This is, to put it very lightly, not good. The Wall Street Journal is reporting that some of our largest fears have been realized. All of those promises that sites such as MySpace and Facebook have made regarding the safety of our personal information has been proven to be nothing but cheap talk.

… According to the article:

“Several large advertising companies identified by the Journal as receiving the data, including Google Inc.’s DoubleClick and Yahoo Inc.’s Right Media, said they were unaware of the data being sent to them from the social-networking sites, and said they haven’t made use of it.”

… Search Engine Land had a great article that talked about the convergence between privacy and advertising.

A long article, exploring Facebook's Guide to Privacy

Every Facebook Privacy Feature Revealed and Explained

Tools for Stalkers! Hey, that might make an interesting subject for a website. Think there's any money in it?

3 Fascinating Search Engines That Search For Faces

facesearch – Face Search Engine

Did you know you could make Google search for faces only, by adding a small bit of code? When you go to Google Image Search, enter your query and then add “&imgtype=face” (without the quotes of course) to the end of the URL. It will give you similar results as facesearch above.

PicTriev – Face Recognition Search Engine

Viewdle – Face Recognition Video Search Engine

Perhaps “Let's Get Google” would be a better name for the site?

May 20, 2010

Consumer Watchdog Launches Inside Google Website To Focus Light on Internet Giant

"Consumer Watchdog today formally launched its new Website, Inside Google, to focus attention on the company’s activities and hold Google accountable for its actions. The nonpartisan, nonprofit public interest group is launching Inside Google to educate the public and opinion leaders about Google’s dangerous dominance over the Internet, computing and consumers’ online lives. Inside Google’s blog is authored by experienced consumer advocates and journalists working to expose the “black box” at Google with an eye towards holding Google engineers accountable to social mores, ethical customs and the rule of law."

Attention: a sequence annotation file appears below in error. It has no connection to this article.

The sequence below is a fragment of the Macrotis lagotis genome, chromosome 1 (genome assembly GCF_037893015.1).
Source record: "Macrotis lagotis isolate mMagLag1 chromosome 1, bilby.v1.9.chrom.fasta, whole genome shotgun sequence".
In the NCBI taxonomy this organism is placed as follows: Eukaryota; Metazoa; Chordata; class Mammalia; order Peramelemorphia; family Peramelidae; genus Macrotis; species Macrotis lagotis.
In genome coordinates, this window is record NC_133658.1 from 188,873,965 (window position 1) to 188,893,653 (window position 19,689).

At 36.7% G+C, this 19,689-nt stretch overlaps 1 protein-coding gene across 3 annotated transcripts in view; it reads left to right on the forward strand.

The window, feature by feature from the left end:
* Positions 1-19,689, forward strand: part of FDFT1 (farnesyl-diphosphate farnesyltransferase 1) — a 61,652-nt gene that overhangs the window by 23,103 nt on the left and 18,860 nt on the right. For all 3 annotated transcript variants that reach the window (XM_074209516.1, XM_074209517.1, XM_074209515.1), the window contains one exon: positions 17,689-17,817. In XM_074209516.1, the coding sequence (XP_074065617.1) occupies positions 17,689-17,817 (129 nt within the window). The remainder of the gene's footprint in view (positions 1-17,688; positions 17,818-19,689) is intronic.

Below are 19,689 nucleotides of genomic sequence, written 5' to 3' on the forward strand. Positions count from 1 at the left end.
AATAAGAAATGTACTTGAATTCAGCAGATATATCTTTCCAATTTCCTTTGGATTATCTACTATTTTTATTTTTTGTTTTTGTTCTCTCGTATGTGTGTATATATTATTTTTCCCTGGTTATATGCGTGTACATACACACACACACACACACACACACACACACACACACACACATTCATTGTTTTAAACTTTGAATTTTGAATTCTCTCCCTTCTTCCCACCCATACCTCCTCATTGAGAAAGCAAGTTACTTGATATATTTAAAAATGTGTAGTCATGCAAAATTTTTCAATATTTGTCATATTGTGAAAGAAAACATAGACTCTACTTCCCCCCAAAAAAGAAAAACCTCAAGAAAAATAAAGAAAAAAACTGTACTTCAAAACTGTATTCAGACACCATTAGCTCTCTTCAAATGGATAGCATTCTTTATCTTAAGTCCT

Isn't this like the fingerprint database (until they start deporting people with undesirable DNA)

House Votes To Expand National DNA Arrest Database

Posted by timothy on Thursday May 20, @05:19PM

"Millions of Americans arrested for but not convicted of crimes will likely have their DNA forcibly extracted and added to a national database, according to a bill approved by the US House of Representatives on Tuesday. By a 357 to 32 vote, the House approved legislation that will pay state governments to require DNA samples, which could mean drawing blood with a needle, from adults 'arrested for' certain serious crimes. Not one Democrat voted against the database measure, which would hand out about $75 million to states that agree to make such testing mandatory. ... But civil libertarians say DNA samples should be required only from people who have been convicted of crimes, and argue that if there is probable cause to believe that someone is involved in a crime, a judge can sign a warrant allowing a blood sample or cheek swab to be forcibly extracted."

A simple illustration of who is doing what. More informative than those simple bar charts I've been showing my Statistics students.

Thursday, May 20, 2010

Infographic - Which Age Groups Use Social Media

For my geeks

5 Alternative Ways To Install Ubuntu [Linux]

For the Ethical Hacker class (I'll claim it was stolen from the Secret Archives of the New York Times)

Lost Hacking Documentary Surfaces on Pirate Bay

By Kevin Poulsen May 20, 2010 12:00 pm

After collecting cobwebs in a studio vault for the better part of a decade, an unreleased documentary on the 2003 hacking scene leaked onto the Pirate Bay Thursday.

Narrated by actor Kevin Spacey, the 90-minute Hackers Wanted follows the exploits of Adrian Lamo, who pleaded guilty in 2004 to cracking the internal network of The New York Times.

Something for the students who annoy me!

Earwurm: Songs That Stick In Your Head

… Earwurm is a collection of such song that stick in your head. You can listen to a new tune every day or search the collection for a specific one.

It is a great way to get a tune stuck in somebody else’s mind too. Simply find a tune and forward it to them.

This might be fun for my Intro to Computers class ALSO might be a simple way to provide handouts... - Creating Temporary Web Pages

Page Easy is a tool that you can use in order to build a temporary web page. This can be used by those who don’t have a blog and who can’t be bothered to get one, and also by the ones who want an alternative to HTML email.

Using this site you can easily host a video online, or any picture that you want others to see without needing to be a programmer. As a matter of fact, you don’t have to type a single line of code - uploading a file is as easy as uploading an attachment when sending out an email.

Thursday, May 20, 2010

Only a few thousand more like this and this case is closed!

MasterCard Reaches Settlement With Heartland Payment Systems To Provide Issuers Worldwide Up To $41.4 Million For Data Breach Claims

May 19, 2010 by admin